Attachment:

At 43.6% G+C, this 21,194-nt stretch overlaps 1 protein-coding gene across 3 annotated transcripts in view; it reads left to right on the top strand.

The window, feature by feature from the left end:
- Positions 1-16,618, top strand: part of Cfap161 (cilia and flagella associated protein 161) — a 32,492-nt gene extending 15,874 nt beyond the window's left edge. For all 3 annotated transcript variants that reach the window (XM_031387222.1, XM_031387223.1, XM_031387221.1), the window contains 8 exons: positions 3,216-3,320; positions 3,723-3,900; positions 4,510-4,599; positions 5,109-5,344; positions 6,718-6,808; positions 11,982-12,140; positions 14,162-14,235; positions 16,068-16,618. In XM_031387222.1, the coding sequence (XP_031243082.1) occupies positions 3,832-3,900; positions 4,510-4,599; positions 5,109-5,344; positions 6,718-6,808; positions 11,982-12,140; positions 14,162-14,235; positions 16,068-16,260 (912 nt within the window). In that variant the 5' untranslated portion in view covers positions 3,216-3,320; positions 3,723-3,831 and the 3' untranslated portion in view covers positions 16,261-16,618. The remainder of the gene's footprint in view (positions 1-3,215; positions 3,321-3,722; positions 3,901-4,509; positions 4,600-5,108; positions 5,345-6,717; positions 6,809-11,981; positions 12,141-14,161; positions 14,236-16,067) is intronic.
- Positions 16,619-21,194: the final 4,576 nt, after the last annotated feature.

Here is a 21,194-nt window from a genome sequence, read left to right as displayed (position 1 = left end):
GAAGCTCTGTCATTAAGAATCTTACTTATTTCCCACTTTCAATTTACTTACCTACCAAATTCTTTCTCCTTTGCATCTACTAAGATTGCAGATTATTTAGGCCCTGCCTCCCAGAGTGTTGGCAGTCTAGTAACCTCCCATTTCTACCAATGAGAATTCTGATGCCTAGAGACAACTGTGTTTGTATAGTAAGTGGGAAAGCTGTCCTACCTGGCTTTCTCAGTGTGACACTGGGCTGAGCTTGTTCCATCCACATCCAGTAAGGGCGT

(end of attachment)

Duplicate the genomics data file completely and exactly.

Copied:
At 43.6% G+C, this 21,194-nt stretch overlaps 1 protein-coding gene across 3 annotated transcripts in view; it reads left to right on the top strand.

The window, feature by feature from the left end:
- Positions 1-16,618, top strand: part of Cfap161 (cilia and flagella associated protein 161) — a 32,492-nt gene extending 15,874 nt beyond the window's left edge. For all 3 annotated transcript variants that reach the window (XM_031387222.1, XM_031387223.1, XM_031387221.1), the window contains 8 exons: positions 3,216-3,320; positions 3,723-3,900; positions 4,510-4,599; positions 5,109-5,344; positions 6,718-6,808; positions 11,982-12,140; positions 14,162-14,235; positions 16,068-16,618. In XM_031387222.1, the coding sequence (XP_031243082.1) occupies positions 3,832-3,900; positions 4,510-4,599; positions 5,109-5,344; positions 6,718-6,808; positions 11,982-12,140; positions 14,162-14,235; positions 16,068-16,260 (912 nt within the window). In that variant the 5' untranslated portion in view covers positions 3,216-3,320; positions 3,723-3,831 and the 3' untranslated portion in view covers positions 16,261-16,618. The remainder of the gene's footprint in view (positions 1-3,215; positions 3,321-3,722; positions 3,901-4,509; positions 4,600-5,108; positions 5,345-6,717; positions 6,809-11,981; positions 12,141-14,161; positions 14,236-16,067) is intronic.
- Positions 16,619-21,194: the final 4,576 nt, after the last annotated feature.

Here is a 21,194-nt window from a genome sequence, read left to right as displayed (position 1 = left end):
GAAGCTCTGTCATTAAGAATCTTACTTATTTCCCACTTTCAATTTACTTACCTACCAAATTCTTTCTCCTTTGCATCTACTAAGATTGCAGATTATTTAGGCCCTGCCTCCCAGAGTGTTGGCAGTCTAGTAACCTCCCATTTCTACCAATGAGAATTCTGATGCCTAGAGACAACTGTGTTTGTATAGTAAGTGGGAAAGCTGTCCTACCTGGCTTTCTCAGTGTGACACTGGGCTGAGCTTGTTCCATCCACATCCAGTAAGGGCGT